It was the way she stared at him. Those dark brown eyes gazing up at him with measureless reproach and endless hope that the verdict might be reversed. It took him back to earlier betrayals, the girl back home that wasn’t home no more, the chance encounter at the railway hotel. If only he could reverse them all. But that made no sense. He was feverish.
He stroked the moist hair from her forehead and smiled as bravely as he could, and she managed a smile that broke his heart. A smile he would not forget.
Her eyes flickered past him and he gradually became aware of a presence at his elbow and he looked round at a face he vaguely recognized. He was being monitored.
With a start he glanced round the admissions ward, barely more than a station waiting room lined with banks of stretchers. New patients were arriving by the minute. His job was to find them beds. And now she was coughing again, first phlegm, then blood. He wiped her clean.
This was his first hospital placement, something he had worked for all his young life. Seven days later the pandemic had burst upon them and nothing he had learned was any use.
Nurses and specialists were all on the wards. Newly qualified as a general practitioner his job was first diagnoses. He was the front line. He had to test and triage.
He was to allocate beds but there were no beds. Not without further fatalities. The death certificates were coming back by the hour but not fast enough for the new intake; the corridors were being swabbed down for the stretchers. But the stretchers were needed for the ambulances, so cushions were found and the corridors were soon impassable.
His orders were that beds were for the milder cases which could be treated. The corridors were for the severe ones unlikely to survive. Palliative care was the euphemism for the corridors. Some wit had scrawled an arrow on the wall with the words Lozinghem…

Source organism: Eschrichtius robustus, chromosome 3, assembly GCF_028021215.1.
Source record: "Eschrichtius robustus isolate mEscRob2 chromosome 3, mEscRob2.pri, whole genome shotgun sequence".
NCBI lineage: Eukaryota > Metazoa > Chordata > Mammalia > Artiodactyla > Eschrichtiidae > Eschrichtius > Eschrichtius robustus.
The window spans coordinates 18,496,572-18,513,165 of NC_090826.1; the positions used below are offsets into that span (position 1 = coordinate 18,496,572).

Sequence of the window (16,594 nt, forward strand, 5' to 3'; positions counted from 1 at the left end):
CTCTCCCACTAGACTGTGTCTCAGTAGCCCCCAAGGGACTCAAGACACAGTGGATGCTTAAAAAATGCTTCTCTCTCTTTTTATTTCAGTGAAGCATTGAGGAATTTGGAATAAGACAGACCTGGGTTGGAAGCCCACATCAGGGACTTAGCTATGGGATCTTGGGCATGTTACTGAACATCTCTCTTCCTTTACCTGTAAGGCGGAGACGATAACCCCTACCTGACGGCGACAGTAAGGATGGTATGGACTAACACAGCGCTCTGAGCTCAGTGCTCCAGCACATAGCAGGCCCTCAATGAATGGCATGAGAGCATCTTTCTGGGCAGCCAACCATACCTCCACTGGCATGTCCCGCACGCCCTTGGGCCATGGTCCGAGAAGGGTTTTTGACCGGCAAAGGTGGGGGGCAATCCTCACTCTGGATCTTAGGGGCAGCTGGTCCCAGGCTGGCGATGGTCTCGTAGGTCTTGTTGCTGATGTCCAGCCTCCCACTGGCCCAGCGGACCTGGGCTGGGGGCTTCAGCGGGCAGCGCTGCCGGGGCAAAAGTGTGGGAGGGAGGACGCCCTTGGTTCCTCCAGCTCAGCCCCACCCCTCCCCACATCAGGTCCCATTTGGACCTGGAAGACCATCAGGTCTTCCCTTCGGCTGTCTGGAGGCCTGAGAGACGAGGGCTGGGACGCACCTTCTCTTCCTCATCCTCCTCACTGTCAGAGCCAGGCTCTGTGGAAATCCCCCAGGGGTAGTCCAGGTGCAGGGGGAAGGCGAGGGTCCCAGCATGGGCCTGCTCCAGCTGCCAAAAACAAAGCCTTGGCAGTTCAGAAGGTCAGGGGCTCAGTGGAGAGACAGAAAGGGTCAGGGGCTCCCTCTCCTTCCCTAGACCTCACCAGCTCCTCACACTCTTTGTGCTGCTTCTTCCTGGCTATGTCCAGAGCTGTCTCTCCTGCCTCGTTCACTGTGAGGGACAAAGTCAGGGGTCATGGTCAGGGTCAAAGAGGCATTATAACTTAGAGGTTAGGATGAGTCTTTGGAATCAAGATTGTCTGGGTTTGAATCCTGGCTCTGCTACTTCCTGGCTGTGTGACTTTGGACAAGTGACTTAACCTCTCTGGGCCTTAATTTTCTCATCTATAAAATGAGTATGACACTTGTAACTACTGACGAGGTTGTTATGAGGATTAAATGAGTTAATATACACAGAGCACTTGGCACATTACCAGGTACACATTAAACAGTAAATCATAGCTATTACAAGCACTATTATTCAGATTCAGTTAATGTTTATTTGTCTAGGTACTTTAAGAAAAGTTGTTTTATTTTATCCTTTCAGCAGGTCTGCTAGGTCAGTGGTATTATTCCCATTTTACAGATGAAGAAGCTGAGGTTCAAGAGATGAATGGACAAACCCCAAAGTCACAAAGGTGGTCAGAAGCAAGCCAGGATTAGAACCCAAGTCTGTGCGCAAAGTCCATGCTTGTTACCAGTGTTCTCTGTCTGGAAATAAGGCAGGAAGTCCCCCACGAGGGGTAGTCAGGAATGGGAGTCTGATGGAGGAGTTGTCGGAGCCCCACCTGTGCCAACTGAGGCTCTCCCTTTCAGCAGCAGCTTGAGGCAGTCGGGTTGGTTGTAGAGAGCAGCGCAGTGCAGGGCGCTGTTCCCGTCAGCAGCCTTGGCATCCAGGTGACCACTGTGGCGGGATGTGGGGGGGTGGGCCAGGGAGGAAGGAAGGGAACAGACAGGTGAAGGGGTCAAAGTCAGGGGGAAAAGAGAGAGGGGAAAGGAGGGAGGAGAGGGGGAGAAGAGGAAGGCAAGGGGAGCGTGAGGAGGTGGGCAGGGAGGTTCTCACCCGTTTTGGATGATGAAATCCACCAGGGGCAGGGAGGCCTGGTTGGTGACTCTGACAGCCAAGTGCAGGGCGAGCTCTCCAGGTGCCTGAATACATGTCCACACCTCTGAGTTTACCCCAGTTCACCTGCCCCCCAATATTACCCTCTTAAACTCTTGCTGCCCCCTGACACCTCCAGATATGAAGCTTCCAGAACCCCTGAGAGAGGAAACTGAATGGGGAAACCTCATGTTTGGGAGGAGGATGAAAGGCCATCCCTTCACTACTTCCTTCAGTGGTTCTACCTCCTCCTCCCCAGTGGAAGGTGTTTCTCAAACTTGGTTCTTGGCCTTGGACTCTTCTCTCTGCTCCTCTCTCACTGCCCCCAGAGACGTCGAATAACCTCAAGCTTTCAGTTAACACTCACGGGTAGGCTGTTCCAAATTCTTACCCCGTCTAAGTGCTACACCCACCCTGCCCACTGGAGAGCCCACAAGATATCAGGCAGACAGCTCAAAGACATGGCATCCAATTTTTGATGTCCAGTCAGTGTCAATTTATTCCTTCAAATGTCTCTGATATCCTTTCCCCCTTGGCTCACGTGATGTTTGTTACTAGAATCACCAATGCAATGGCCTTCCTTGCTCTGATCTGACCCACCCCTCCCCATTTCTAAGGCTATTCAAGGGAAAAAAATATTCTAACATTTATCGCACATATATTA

He thought of his great-great-uncle blown apart at Passchendaele, too young to have known any girl, and wondered how the field surgeons had kept him alive for three days. Military surgery, terrorist atrocities, he had done them all in his final year. All useless now. This was worse. There, a random shell had done it. Here, he was not the surgeon, he was the shell.
An explosion of rage lit the fuse inside him and he felt his teeth grinding to be checked up on at this one moment of respite when his duty was all too clear and he was getting on with it.
A hand grazed his shoulder and he looked up to see the grizzled face and the smudged whites and the endless weariness of a man twice his age. He’d seen him on the wards. A bowel cancer surgeon diverted from ops to the front line, nursing, resuscitating, cleaning, mopping.
“You take a break,” the senior consultant murmured with a good night that reminded him of his dad. “I’ll find her a bed.” It was a lie. He knew it, and was grateful.
Outside, he tried to smoke, like his great-great-uncle in the trenches, but the taste was foul and his coughing revolted him. He had to get through this. His armistice could wait.
When he returned, the girl was gone. So was the consultant. He checked the new intake.
© Gareth Jones 27/9/20